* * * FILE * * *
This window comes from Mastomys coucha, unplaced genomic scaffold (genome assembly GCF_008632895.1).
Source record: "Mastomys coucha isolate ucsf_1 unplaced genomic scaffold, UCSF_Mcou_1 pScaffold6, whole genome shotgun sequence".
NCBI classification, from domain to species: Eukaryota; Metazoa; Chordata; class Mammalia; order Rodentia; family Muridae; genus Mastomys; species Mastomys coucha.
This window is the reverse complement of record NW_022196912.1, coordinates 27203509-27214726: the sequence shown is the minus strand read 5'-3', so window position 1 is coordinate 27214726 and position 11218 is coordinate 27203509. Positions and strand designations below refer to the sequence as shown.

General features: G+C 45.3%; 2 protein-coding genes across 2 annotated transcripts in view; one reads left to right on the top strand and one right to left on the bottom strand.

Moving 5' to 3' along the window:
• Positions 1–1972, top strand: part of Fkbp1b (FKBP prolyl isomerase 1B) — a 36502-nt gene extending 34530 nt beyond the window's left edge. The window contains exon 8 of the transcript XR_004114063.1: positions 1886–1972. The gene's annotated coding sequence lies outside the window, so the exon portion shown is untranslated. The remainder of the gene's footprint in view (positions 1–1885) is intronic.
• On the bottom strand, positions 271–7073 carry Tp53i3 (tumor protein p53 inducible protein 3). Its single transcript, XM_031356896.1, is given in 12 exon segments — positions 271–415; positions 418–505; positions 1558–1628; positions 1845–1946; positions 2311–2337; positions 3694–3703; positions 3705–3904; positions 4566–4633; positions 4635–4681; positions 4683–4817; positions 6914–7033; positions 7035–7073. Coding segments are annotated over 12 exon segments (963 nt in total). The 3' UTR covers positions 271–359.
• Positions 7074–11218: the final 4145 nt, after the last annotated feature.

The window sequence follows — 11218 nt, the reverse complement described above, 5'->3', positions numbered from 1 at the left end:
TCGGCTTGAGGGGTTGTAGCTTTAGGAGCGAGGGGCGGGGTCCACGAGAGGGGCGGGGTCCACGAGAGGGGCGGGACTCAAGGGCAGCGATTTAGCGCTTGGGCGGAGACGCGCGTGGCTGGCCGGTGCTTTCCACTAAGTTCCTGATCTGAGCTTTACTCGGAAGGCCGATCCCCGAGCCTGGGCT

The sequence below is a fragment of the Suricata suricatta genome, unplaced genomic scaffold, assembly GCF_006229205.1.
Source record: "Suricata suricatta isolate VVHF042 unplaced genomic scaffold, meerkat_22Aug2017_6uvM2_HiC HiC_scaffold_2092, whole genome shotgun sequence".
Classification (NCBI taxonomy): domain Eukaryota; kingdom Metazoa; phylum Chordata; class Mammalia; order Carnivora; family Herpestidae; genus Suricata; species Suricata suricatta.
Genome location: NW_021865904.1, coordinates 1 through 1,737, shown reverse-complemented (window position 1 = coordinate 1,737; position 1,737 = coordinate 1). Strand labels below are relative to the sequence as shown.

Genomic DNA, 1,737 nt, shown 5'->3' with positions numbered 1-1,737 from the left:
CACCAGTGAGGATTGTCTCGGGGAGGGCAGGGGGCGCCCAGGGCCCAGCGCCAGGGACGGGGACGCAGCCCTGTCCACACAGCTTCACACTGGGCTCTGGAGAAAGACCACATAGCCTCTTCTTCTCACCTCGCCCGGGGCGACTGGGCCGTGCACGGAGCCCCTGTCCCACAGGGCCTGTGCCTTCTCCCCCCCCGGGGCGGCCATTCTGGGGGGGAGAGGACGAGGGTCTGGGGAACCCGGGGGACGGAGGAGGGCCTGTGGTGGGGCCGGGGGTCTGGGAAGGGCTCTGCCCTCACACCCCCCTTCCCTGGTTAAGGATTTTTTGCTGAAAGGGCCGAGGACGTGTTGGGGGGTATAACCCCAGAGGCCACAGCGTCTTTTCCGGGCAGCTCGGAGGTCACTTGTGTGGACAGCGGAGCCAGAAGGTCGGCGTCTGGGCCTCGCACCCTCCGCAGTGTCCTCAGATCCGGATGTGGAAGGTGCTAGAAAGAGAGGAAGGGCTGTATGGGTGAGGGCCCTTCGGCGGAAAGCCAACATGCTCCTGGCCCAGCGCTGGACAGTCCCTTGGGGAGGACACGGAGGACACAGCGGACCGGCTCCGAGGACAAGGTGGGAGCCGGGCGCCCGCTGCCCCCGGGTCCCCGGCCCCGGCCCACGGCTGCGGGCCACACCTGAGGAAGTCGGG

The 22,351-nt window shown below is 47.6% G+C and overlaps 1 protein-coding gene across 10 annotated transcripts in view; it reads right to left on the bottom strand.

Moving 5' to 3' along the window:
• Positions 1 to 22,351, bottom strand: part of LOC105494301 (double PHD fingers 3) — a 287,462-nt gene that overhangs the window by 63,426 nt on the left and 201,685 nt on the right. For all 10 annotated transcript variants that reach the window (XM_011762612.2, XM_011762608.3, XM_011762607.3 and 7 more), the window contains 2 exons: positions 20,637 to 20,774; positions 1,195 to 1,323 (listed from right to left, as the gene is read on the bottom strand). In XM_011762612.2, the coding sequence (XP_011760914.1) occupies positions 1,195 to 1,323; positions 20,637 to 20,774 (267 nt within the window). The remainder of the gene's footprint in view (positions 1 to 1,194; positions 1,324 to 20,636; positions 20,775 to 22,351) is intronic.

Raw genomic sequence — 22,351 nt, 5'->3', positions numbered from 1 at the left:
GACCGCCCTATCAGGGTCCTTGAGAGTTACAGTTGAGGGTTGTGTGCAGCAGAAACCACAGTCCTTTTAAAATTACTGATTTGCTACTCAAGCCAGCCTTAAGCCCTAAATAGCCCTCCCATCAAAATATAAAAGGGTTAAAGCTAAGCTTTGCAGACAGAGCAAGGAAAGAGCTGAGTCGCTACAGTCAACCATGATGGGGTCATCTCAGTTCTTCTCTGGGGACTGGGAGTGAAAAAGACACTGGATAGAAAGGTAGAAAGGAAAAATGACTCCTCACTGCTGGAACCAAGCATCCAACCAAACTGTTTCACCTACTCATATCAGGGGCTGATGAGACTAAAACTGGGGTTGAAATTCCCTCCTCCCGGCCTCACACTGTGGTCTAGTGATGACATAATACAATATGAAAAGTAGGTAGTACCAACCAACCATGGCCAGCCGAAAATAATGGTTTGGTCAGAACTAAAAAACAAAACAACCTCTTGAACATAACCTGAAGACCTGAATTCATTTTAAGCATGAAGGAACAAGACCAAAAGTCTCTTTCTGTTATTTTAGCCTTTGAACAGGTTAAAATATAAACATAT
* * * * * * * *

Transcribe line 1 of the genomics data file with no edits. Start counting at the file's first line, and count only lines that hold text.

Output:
This window comes from Mastomys coucha, unplaced genomic scaffold (genome assembly GCF_008632895.1).